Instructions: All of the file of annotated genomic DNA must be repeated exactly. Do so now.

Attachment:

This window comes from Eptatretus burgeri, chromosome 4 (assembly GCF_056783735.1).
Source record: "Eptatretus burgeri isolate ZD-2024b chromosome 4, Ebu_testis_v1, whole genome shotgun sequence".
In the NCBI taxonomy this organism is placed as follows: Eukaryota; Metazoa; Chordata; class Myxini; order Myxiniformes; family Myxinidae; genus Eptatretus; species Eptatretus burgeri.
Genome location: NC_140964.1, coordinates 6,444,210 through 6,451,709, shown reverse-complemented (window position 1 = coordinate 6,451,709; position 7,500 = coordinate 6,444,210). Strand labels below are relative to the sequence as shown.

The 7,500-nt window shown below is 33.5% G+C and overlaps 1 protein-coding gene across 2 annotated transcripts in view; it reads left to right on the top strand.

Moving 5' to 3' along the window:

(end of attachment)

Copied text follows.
This window comes from Eptatretus burgeri, chromosome 4 (assembly GCF_056783735.1).
Source record: "Eptatretus burgeri isolate ZD-2024b chromosome 4, Ebu_testis_v1, whole genome shotgun sequence".
In the NCBI taxonomy this organism is placed as follows: Eukaryota; Metazoa; Chordata; class Myxini; order Myxiniformes; family Myxinidae; genus Eptatretus; species Eptatretus burgeri.
Genome location: NC_140964.1, coordinates 6,444,210 through 6,451,709, shown reverse-complemented (window position 1 = coordinate 6,451,709; position 7,500 = coordinate 6,444,210). Strand labels below are relative to the sequence as shown.

The 7,500-nt window shown below is 33.5% G+C and overlaps 1 protein-coding gene across 2 annotated transcripts in view; it reads left to right on the top strand.

Moving 5' to 3' along the window: